Sam Butler




Stuff You Own

What do you actually own these days?

Your phone? You own a brick and a battery, but Google or Apple could lock you out, shut you down, or bug your phone to obsolesence with a software update any day of the week.

Your movies? Until Amazon takes them out of the digital catalog.

Your Gmail inbox, Facebook account, WhatsApp number, LinkedIn network, and all the other software + apps you use in everyday life?

It’s quite clear that none of us, own none of this.

We can be locked out or removed from these services at any time. They can spy on us, track us, manipulate our emotions and worldviews, and extract from our lives like factory farms extract milk from nursing mothers.

It should be noted, that this relationship hasn’t been all bad. Google and Gmail have provided people with immense knowledge and tools for collaboration. Facebook, for sharing perspectives and worldviews and thoughts and businesses. LinkedIn, for connecting people and work opportunities and professional networks and new peers.

This can, and often has been, aligned and supportive of things that we’re trying to do.

The issue is, this comes at a cost: dependence. You probably don’t want the people serving you something, to have any interest in you becoming dependent on it.

There is a way to address the problem of us owning nothing around us.

Start owning it.

For any service you use, any tool in your toolkit, there is a way for you to own it.

It goes like this:

As a technologist, builder, or problem-solver, what does this mean for you?

If you see problems or opportunities, and want to find ways to address them, this is a straightforward way to raise funding and actually build — alongside the people you are building for.

If you give a man a fish, you can keep collecting donations and tax dollars and earning a salary as “fish-giver” for the rest of your life.

If you give a man a fish, while teaching that man to fish, you can eventually stop giving fish — because the man already knows how to fish for himself.

Then, instead of being a “fish-giver” for the rest of your life, you can move onto other work that will make your life and others’ better — teaching a man to read, teaching a man to build a house, teaching a man to teach.

TLDR: Organizations with a mission shouldn’t last forever. Longevity, with regards to getting something done, is not necessarily a positive attribute like we seem to attribute to it.

Organizations, laws, and institutions should focus on achieving their mission, and then sunsetting themselves — making themselves unnecessary, getting out of the way, and finding a new hill to climb.

The same is true for the people building products, services, and technology.

If your mission is to provide a service, climb that hill and put the service in the hands of the people who will use it, and gracefully make yourself unnecessary.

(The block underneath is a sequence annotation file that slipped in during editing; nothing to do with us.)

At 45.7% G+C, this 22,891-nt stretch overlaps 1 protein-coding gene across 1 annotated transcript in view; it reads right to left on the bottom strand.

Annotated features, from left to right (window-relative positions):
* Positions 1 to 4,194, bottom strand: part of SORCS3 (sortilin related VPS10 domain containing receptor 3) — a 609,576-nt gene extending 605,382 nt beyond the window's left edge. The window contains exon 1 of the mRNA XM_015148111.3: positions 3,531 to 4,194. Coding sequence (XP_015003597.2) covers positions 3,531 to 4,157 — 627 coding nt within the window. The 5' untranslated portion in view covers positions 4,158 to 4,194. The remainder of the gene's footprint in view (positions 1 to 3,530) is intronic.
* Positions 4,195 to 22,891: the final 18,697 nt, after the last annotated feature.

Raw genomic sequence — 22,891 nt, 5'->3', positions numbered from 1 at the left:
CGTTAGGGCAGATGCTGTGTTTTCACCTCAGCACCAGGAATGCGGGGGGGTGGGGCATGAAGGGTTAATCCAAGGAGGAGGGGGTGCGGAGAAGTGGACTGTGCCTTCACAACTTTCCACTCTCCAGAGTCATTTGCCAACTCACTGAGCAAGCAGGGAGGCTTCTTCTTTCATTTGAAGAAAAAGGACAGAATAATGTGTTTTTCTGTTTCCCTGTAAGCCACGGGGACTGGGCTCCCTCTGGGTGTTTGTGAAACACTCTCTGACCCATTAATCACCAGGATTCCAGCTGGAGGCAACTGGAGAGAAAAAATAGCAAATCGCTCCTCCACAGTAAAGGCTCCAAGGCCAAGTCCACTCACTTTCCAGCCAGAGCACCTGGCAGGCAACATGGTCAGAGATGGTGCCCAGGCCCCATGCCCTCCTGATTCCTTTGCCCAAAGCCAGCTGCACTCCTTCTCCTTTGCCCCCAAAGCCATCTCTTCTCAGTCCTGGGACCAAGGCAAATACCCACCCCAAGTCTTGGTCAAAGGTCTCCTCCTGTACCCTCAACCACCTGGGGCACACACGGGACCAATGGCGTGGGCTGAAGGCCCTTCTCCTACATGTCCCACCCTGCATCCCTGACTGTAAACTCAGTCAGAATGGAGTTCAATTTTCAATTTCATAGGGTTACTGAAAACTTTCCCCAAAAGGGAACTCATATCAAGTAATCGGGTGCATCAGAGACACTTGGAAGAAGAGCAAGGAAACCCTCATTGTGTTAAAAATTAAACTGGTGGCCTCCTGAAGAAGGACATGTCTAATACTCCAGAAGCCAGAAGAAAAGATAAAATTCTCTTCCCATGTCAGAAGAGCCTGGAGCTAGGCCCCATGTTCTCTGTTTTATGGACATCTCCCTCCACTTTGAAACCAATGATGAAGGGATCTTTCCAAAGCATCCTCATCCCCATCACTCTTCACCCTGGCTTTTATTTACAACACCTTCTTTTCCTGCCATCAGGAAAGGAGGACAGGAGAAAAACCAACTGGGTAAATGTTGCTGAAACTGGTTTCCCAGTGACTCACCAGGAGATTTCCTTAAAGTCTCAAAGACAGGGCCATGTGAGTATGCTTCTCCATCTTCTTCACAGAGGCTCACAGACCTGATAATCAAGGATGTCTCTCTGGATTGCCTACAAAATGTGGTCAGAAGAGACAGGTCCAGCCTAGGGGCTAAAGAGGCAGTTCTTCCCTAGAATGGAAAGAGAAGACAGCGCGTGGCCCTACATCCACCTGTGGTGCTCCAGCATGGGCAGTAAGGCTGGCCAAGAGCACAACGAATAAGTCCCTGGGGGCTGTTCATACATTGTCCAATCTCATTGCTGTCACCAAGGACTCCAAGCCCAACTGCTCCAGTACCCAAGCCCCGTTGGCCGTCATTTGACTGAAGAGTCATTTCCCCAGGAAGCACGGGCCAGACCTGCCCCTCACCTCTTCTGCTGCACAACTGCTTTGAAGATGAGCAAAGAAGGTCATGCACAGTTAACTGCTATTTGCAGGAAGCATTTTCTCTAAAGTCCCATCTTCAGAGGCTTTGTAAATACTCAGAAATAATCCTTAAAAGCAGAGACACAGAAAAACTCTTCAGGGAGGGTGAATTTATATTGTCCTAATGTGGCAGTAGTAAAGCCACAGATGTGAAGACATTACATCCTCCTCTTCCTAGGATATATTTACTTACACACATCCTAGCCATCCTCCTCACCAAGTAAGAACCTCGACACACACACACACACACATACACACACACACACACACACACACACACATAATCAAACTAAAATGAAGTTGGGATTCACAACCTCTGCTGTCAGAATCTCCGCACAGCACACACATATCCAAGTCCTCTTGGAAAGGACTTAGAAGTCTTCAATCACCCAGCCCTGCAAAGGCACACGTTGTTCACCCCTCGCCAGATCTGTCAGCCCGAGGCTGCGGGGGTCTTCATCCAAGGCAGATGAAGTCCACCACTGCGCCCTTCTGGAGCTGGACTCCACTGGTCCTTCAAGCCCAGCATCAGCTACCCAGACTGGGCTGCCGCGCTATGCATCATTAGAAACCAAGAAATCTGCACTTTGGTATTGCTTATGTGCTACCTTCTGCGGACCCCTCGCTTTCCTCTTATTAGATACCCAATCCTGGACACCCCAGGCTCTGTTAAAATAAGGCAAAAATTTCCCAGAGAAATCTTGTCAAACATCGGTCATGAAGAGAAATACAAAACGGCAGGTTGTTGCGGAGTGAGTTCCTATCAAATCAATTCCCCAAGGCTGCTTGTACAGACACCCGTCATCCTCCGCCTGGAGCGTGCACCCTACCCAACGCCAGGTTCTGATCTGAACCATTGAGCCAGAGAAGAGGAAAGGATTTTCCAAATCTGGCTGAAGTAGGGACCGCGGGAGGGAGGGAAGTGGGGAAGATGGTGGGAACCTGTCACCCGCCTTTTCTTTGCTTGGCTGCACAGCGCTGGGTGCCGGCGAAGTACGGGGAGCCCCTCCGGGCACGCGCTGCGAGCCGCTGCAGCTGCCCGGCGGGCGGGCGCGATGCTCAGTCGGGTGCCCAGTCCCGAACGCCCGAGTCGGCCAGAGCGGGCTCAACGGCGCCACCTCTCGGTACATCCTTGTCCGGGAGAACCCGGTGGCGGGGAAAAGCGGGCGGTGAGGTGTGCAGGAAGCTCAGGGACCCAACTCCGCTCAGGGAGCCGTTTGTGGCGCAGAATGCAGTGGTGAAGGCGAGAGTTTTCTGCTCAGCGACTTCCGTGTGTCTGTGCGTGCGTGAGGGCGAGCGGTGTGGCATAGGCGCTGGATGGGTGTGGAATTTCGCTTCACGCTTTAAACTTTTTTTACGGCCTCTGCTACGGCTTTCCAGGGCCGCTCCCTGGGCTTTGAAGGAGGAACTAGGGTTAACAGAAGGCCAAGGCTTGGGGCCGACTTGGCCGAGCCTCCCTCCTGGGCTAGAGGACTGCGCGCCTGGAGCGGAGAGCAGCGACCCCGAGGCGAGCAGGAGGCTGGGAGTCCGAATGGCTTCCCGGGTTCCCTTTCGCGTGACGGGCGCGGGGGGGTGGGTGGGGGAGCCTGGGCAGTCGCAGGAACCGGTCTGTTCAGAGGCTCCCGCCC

(There could always be ways to improve the service — and you can keep being compensated for your work to improve the service — but remember, you being compensated is not the purpose. The service is the purpose.)

Then, you can look out from your new vista, and find a whole new world of hills to climb.

Have a product, service, technology, or invention that you desire? (And feel others would to?) Share it in a comment below, start a discussion about it somewhere else, or write me at, and we can explore how to create it as a product / service / technology / invention that you and your peers own, cooperatively.

About the Author

I’m diligently working on the most important problems I can, to create better environmental and social outcomes. That’s why I wrote this on a Sunday morning, and spent yesterday working on coordination tools for community regeneration, gauze pads for natural systems, and non-extractive funding models. Often, this doesn’t align with “making a living”, because that’s not the point. So if you want to support my work and help me focus on what’s important, that support would be much appreciated. Possibly, it could make a big difference — for your life and others, today and in the future. (Proceeds will generally go towards student loan payments, laptop electricity, and vegetarian brain food 🧠💪🏽 — blueberries, usually!)

Ways to contribute:

I can afford to make these choices because of a lot of privileges and opportunities in my life. If you have been afforded similar opportunities — you have adequate savings, a few years of runway, no urgent need to make more money or put more food on the table — consider doing the same. Civilization could use more people working with service in mind. It’s not just about finding a job in a more productive industry. It’s not about the status quo of having a job. It’s about thinking from first principles, understanding how life could be a bit better and how you could contribute to that, and actually doing it. If that aligns with consistent employment and paychecks, that will be comfortable. If it doesn’t — well, sometimes, doing what’s uncomfortable is what’s best for us.